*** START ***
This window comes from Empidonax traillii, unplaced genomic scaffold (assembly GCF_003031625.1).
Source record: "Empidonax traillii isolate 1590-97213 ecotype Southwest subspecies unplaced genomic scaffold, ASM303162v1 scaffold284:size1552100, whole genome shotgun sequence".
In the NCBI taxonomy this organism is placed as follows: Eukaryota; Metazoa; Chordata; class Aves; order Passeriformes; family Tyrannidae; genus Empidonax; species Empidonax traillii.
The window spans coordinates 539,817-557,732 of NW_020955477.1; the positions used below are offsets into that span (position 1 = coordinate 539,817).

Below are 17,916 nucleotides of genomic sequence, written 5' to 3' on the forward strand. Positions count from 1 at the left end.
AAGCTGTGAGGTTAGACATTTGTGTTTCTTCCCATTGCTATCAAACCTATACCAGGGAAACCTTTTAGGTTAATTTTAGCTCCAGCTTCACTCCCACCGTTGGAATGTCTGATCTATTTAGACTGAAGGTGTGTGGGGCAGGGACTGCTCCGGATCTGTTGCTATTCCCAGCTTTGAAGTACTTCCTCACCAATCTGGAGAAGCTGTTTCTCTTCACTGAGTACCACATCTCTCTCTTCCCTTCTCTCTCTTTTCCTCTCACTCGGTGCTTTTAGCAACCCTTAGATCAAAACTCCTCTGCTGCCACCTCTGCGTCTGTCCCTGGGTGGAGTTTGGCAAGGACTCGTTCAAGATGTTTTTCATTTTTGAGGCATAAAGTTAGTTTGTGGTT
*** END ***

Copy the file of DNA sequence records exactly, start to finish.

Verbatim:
This window comes from Empidonax traillii, unplaced genomic scaffold (assembly GCF_003031625.1).
Source record: "Empidonax traillii isolate 1590-97213 ecotype Southwest subspecies unplaced genomic scaffold, ASM303162v1 scaffold284:size1552100, whole genome shotgun sequence".
In the NCBI taxonomy this organism is placed as follows: Eukaryota; Metazoa; Chordata; class Aves; order Passeriformes; family Tyrannidae; genus Empidonax; species Empidonax traillii.
The window spans coordinates 539,817-557,732 of NW_020955477.1; the positions used below are offsets into that span (position 1 = coordinate 539,817).

Below are 17,916 nucleotides of genomic sequence, written 5' to 3' on the forward strand. Positions count from 1 at the left end.
AAGCTGTGAGGTTAGACATTTGTGTTTCTTCCCATTGCTATCAAACCTATACCAGGGAAACCTTTTAGGTTAATTTTAGCTCCAGCTTCACTCCCACCGTTGGAATGTCTGATCTATTTAGACTGAAGGTGTGTGGGGCAGGGACTGCTCCGGATCTGTTGCTATTCCCAGCTTTGAAGTACTTCCTCACCAATCTGGAGAAGCTGTTTCTCTTCACTGAGTACCACATCTCTCTCTTCCCTTCTCTCTCTTTTCCTCTCACTCGGTGCTTTTAGCAACCCTTAGATCAAAACTCCTCTGCTGCCACCTCTGCGTCTGTCCCTGGGTGGAGTTTGGCAAGGACTCGTTCAAGATGTTTTTCATTTTTGAGGCATAAAGTTAGTTTGTGGTT